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Mar 11, 201309:47 AMSmall Business, Big Ideas

with Jean Willard

Wisconsin use tax and how it affects you

Wisconsin use tax and how it affects you

(page 1 of 2)

Lately we’ve been hearing that Amazon may agree to charge sales tax on items purchased from its website. You might wonder why you should care. After all, those who purchase goods from Amazon are already paying use tax with their income tax returns, aren’t they? Well, if you’re a Wisconsin resident who owes use tax, you shouldn’t forget to include the tax when preparing your Wisconsin individual income tax return.

Currently, out-of-state vendors that are selling products over the Internet to Wisconsin residents might not be charging sales tax. How can that be? Here are the basic rules: Vendors who are physically located in Wisconsin are required to hold a valid sales tax permit and to charge the applicable sales taxes to people asking for the products to be delivered to a location in Wisconsin. But what if you buy goods from a retailer located in another state or buy the goods on the Internet and don’t know what state the seller is located in? If a retailer has no physical presence in Wisconsin, it may not have a responsibility to charge sales tax, but that doesn’t mean that you don’t have a responsibility to pay that tax, known as use tax.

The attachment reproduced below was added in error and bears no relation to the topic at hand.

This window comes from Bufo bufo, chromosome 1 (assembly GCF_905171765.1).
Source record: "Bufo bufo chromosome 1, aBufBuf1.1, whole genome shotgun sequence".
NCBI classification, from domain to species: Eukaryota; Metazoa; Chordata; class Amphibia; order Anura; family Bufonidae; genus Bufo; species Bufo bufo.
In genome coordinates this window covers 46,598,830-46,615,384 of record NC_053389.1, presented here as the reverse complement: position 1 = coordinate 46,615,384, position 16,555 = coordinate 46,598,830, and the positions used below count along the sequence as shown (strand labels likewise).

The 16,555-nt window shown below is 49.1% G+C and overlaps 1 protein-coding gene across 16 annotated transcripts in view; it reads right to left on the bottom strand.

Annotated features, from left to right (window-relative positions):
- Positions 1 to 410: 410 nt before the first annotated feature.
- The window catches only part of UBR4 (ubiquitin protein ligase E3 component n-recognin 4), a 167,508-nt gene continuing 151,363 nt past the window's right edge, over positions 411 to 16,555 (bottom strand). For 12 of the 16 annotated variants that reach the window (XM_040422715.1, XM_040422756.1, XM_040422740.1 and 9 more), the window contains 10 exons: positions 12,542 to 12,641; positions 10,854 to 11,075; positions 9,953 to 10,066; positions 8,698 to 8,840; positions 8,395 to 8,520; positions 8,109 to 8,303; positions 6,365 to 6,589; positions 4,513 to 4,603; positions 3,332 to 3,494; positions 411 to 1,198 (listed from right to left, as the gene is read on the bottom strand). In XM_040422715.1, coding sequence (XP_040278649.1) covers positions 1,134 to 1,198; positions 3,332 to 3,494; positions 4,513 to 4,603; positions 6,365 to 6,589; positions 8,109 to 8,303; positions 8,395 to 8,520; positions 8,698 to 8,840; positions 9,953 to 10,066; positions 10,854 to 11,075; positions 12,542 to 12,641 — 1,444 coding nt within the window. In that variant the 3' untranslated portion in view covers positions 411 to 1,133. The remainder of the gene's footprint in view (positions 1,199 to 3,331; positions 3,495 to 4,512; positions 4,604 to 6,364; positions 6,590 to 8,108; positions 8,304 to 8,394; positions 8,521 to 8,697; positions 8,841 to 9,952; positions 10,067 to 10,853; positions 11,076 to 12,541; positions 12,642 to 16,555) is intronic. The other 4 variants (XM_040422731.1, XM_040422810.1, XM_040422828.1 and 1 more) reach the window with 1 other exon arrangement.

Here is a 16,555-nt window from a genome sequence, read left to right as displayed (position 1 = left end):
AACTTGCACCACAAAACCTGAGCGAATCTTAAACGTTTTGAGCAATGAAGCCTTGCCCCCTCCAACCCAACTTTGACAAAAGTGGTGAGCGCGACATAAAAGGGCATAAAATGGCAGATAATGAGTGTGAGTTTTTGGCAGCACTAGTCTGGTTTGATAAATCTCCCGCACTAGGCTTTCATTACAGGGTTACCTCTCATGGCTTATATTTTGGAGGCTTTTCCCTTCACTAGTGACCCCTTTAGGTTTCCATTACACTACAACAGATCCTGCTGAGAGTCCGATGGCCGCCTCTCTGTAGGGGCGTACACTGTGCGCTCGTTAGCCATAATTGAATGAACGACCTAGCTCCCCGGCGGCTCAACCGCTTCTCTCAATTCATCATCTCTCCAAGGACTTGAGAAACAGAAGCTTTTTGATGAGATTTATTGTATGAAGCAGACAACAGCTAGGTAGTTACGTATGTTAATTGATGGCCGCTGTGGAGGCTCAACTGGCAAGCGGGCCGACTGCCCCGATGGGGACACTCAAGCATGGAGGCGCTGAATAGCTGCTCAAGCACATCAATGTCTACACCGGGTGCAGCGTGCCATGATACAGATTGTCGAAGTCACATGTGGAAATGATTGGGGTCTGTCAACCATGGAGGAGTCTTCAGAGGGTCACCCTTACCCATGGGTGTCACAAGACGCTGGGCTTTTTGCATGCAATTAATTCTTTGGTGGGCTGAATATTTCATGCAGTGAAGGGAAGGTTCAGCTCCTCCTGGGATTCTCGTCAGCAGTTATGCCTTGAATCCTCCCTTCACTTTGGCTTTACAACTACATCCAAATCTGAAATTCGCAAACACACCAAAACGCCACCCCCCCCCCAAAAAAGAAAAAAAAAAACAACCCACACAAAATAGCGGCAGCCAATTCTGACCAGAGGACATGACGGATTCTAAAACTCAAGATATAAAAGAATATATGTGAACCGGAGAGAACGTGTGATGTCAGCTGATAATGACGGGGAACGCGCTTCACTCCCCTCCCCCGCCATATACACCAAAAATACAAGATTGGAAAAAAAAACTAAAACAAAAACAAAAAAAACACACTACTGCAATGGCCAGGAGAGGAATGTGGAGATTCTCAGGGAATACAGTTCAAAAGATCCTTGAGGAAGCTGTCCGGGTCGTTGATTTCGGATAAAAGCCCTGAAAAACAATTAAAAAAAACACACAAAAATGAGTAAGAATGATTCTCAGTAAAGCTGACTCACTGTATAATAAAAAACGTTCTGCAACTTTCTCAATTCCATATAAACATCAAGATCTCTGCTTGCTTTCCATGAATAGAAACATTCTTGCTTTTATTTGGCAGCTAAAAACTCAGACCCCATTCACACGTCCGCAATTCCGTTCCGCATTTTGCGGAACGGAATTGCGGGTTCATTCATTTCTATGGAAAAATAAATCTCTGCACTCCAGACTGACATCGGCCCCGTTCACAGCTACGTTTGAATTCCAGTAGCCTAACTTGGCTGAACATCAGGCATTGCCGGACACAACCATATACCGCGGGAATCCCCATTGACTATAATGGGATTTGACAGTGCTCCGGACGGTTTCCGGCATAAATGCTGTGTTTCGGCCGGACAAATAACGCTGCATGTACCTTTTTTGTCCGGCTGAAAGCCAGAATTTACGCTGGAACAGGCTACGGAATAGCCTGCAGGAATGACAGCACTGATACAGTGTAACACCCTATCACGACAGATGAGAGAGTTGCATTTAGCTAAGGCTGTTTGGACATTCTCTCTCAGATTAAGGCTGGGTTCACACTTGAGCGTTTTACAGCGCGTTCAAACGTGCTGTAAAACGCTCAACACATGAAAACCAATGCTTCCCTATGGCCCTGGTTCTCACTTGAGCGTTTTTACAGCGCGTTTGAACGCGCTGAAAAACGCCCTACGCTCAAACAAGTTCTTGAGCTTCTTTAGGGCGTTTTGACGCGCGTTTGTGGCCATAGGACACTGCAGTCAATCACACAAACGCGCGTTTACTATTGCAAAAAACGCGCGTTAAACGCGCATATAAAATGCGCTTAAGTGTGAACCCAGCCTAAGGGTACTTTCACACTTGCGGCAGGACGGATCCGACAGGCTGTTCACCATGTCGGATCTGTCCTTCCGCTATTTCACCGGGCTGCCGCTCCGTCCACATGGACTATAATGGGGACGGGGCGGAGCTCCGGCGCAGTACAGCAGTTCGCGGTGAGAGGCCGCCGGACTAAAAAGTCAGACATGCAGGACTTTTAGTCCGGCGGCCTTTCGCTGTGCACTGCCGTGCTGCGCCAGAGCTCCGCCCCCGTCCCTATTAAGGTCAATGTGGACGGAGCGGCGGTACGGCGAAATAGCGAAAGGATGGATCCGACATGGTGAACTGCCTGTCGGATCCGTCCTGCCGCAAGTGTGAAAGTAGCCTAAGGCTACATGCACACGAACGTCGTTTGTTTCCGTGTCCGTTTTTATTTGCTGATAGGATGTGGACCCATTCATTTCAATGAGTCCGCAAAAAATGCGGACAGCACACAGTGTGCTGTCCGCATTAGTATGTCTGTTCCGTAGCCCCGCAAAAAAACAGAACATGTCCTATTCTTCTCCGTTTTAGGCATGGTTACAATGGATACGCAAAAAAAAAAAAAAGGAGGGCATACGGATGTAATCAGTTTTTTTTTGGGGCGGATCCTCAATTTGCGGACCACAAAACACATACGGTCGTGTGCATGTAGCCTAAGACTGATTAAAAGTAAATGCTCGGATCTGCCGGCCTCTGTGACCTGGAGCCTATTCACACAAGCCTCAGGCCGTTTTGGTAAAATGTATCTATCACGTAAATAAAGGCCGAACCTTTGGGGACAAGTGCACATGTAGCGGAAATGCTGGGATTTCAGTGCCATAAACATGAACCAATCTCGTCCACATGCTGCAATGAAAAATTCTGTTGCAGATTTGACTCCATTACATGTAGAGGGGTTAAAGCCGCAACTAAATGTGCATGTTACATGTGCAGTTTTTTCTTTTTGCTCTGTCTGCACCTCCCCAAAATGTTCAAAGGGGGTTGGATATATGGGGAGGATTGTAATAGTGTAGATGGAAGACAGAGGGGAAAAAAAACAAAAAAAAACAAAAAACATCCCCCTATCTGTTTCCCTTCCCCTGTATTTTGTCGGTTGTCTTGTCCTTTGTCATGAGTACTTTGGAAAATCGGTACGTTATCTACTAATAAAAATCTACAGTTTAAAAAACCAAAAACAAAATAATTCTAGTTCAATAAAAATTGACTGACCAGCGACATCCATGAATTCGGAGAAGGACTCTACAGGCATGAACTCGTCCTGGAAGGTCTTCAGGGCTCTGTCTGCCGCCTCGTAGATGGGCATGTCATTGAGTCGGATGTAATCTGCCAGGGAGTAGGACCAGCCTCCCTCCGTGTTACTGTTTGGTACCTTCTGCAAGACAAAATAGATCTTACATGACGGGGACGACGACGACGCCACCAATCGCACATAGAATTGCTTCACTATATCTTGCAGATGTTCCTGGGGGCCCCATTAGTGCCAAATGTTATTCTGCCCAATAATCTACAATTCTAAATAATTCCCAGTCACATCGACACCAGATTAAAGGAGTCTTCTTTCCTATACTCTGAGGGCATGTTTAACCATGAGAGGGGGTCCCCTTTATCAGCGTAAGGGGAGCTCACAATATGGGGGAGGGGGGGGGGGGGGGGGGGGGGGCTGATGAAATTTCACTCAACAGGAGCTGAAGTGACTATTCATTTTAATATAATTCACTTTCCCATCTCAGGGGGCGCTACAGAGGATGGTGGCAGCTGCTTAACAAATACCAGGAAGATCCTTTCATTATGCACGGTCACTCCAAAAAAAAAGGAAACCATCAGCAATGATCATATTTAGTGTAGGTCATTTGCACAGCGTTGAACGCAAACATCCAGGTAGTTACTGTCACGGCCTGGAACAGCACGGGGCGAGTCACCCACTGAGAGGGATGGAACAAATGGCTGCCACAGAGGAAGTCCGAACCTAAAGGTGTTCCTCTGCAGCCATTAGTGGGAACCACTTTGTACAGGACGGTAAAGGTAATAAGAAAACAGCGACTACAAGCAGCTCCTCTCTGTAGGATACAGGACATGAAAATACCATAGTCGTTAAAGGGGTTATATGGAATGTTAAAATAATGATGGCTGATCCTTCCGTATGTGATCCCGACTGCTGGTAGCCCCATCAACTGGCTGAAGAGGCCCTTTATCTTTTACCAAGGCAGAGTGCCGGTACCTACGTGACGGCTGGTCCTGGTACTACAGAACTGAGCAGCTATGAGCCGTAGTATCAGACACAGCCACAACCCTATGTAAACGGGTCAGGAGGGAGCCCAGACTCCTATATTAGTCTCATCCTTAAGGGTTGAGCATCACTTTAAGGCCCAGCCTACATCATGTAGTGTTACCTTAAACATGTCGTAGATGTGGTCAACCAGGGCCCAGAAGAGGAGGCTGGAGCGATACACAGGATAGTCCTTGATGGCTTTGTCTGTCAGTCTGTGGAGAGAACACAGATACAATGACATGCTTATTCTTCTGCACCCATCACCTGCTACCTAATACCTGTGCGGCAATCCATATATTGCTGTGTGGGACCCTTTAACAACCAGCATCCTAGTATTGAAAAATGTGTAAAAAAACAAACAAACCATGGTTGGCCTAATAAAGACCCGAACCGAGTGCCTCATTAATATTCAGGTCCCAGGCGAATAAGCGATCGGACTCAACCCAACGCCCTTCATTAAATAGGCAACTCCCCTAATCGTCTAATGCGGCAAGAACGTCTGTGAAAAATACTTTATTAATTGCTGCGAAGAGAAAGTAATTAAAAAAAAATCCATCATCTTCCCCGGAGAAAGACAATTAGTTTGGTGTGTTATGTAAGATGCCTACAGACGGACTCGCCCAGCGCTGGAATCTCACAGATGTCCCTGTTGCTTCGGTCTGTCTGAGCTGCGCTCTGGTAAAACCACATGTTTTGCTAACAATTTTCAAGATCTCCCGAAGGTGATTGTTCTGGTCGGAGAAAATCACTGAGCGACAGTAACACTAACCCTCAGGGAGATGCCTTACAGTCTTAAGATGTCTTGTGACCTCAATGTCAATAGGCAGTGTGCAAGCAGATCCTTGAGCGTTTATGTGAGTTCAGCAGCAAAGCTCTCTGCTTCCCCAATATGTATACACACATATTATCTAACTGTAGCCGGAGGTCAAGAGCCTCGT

Each year when we prepare our tax returns as Wisconsin residents, we are asked whether we have “sales tax due on Internet, mail order, or other out-of-state purchases.” At my firm, our policy has been to remind people of that responsibility and to ask whether they have any such purchases within the past year. Too often people forget about those purchases because their assumption is that all vendors charge the sales tax. But many people have purchased items over the Internet during the last year, and when we mention Amazon as a seller, they are able to provide some information on potential use tax owed.

Businesses also have a responsibility to pay use tax in addition to sales tax if they are consuming a product and did not pay the sales tax when it was purchased. For example, a retailer that buys products for resale may keep some of the products for its own use. The consumption of those products on which the sales tax was not paid requires that company to pay use tax. Many industry rules are even more complex. So keep track of those invoices on which you aren’t paying sales tax and evaluate whether additional taxes are owed. If you have a question, the Wisconsin Department of Revenue has a series of publications that are very detailed and will help you determine whether sales and/or use tax might be owed.

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